Socialism in Europe and the Russian Revolution
Q107. What were the events preceding the 1905 revolution in Russia?
Ans. The following events preceded the 1905 revolution in Russia:
- The year 1904 was a particularly bad one for Russian workers. Prices of essential goods rose so quickly that real wages declined by 20 per cent.
- The membership of workers’ associations rose dramatically. When four members of the Assembly of Russian Workers, which had been formed in 1904, were dismissed at the Putilov Iron Works, there was a call for industrial action.
- 110,000 workers in St Petersburg went on strike demanding a reduction in the working day to eight hours, an increase in wages and improvement in working conditions.
- When the procession of workers led by Father Gapon reached the Winter Palace it was attacked by the police and the Cossacks. Over 100 workers were killed and about 300 wounded. The incident was known as Bloody Sunday.
- Strikes took place all over the country and universities closed down when student bodies staged walkouts, complaining about the lack of civil liberties.
- Lawyers, doctors, engineers and other middle-class workers established the Union of Unions and demanded a constituent assembly.
Q108. What were the conditions in Russia during the First World War?
Discuss the conditions in Russia during the First World War.
Ans. The following were the conditions in Russia during the First World War were:
- In Russia, the war was initially popular and people rallied around Tsar Nicholas II. As the war continued, though, the Tsar refused to consult the main parties in the Duma. Support wore thin. Anti- German sentiments ran high, as can be seen in the renaming of St Petersburg a German name as Petrograd.
- Russia’s armies lost badly in Germany and Austria between 1914 and 1916. As they retreated, the Russian army destroyed crops and buildings to prevent the enemy from being able to live off the land. The destruction of crops and buildings led to over 3 million refugees in Russia. The situation discredited the government and the Tsar. Soldiers did not wish to fight such a war.
- The war also had a severe impact on industry. Russia’s own industries were few in number and the country was cut off from other suppliers of industrial goods by German control of the Baltic Sea. Industrial equipment disintegrated more rapidly in Russia than elsewhere in Europe.
- Able-bodied men were called up to the war. As a result, there were labour shortages and small workshops producing essentials were shut down.
- Large supplies of grain were sent to feed the army. For the people in the cities, bread and flour became scarce. By the winter of 1916, riots at bread shops were common.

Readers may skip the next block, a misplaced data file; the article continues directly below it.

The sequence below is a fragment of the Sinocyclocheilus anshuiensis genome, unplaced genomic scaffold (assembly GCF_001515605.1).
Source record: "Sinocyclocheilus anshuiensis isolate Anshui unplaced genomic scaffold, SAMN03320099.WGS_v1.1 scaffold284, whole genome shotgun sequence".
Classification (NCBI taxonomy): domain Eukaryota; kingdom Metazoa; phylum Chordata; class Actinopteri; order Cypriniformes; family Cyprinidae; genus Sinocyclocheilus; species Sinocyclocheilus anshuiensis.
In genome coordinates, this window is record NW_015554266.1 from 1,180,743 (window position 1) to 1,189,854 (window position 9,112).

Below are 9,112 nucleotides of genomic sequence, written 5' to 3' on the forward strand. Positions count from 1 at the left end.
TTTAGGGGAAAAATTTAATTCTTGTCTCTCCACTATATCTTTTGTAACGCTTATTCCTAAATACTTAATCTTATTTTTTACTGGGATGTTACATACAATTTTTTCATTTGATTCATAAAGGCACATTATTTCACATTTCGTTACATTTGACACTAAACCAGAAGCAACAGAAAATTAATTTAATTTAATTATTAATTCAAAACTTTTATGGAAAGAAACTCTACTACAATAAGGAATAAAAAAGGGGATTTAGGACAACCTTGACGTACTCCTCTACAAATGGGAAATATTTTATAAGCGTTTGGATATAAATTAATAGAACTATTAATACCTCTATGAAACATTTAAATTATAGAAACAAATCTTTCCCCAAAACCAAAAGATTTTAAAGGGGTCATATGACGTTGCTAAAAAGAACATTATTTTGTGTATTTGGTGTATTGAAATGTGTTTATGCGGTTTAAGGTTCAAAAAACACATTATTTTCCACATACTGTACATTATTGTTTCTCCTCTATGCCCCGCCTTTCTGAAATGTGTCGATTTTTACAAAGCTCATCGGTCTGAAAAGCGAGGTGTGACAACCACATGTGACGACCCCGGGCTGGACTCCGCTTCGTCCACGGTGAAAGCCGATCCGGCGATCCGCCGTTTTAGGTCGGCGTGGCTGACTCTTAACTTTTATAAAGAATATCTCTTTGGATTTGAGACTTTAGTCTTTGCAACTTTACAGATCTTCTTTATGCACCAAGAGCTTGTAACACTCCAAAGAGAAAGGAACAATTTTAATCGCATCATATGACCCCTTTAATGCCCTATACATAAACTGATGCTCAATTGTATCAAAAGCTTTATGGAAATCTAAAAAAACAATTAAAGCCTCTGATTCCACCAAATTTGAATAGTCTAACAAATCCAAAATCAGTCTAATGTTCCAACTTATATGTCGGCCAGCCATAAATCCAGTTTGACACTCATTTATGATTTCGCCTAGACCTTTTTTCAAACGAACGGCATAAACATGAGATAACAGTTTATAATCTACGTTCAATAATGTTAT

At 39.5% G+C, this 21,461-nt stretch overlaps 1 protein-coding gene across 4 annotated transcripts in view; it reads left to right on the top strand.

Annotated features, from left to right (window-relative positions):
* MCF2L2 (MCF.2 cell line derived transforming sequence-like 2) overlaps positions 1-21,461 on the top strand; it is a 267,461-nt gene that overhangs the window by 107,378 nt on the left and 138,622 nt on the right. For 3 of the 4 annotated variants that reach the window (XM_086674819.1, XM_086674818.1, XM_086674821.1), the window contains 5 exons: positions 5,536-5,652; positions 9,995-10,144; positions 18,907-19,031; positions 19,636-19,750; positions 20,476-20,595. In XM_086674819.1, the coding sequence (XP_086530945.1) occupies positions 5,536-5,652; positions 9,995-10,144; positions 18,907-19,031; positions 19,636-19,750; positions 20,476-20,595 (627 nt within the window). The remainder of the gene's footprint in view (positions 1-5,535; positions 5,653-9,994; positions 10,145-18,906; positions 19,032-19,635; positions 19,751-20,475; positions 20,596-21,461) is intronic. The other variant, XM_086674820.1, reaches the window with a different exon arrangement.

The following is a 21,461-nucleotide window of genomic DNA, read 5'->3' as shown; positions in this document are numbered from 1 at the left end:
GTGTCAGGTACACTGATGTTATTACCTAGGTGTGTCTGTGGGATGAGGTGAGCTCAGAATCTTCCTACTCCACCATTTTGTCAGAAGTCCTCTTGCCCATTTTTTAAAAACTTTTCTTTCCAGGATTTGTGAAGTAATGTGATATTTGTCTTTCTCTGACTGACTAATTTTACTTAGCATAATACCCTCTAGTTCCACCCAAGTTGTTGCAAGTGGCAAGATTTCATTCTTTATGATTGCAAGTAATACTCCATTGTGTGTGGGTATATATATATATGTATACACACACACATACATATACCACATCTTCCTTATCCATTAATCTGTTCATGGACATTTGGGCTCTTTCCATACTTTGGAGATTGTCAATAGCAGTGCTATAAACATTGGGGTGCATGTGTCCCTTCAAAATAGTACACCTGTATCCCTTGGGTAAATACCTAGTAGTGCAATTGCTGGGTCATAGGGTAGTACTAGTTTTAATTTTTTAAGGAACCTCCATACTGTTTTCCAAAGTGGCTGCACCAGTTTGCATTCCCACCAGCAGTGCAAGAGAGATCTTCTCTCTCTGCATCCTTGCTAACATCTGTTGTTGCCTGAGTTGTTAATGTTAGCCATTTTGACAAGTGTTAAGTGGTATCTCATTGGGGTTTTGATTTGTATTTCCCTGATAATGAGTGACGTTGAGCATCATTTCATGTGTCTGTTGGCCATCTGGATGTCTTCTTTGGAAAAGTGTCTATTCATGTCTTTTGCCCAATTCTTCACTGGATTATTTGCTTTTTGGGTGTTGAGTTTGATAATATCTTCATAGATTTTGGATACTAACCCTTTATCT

Q109. Write a few lines to show what you know about:
- the Duma
- women workers between 1900 and 1930
- the Liberals
- Stalin’s collectivisation programmes
It was the Russian term used for well-to-do peasants. By 1927-1928, the towns in Soviet Russia were facing an acute problem of grain supplies. Stalin believed that Kulaks and traders in the countryside were holding stocks in the hope of higher prices. Kulaks were thought to be partially responsible for the shortage of grains. As to develop modern farms, and run them along industrial lines with machinery, it was necessary to ‘eliminate kulaks, take away land from peasants, and establish state-controlled large farms.
During the 1905 Revolution, the Tsar allowed the creation of an elected consultative Parliament or Duma. The Tsar dismissed the first Duma within 75 days and the re-elected second Duma within three months. He did not want any questioning of his authority or any reduction in his power. He changed the voting laws and packed the third Duma with conservative politicians. Liberals and revolutionaries were kept out.
women workers between 1900 and 1930
Women made up 31 per cent of the factory labour force by 1914, but they were paid less than men. In many factories, women led the way to strikes.
This came to be called the International Women’s Day.
One of the groups which looked to change society were the liberals. Liberals wanted a nation which tolerated all religions. They argued for a representative, elected parliamentary government, subject to laws interpreted by a well-trained judiciary that was independent of rulers and officials. They felt men of property mainly should have the vote. They also did not want the vote for women.
Stalin’s collectivisation programme
From 1929, the Party forced all peasants to cultivate in collective farms (kolkhoz). The bulk of land and implements were transferred to the ownership of collective farms. Peasants worked on the land, and the kolkhoz profit was shared. Enraged peasants resisted the authorities and destroyed their livestock. Those who resisted collectivisation were severely punished. Many were deported and exiled. In spite of collectivisation, production did not increase immediately.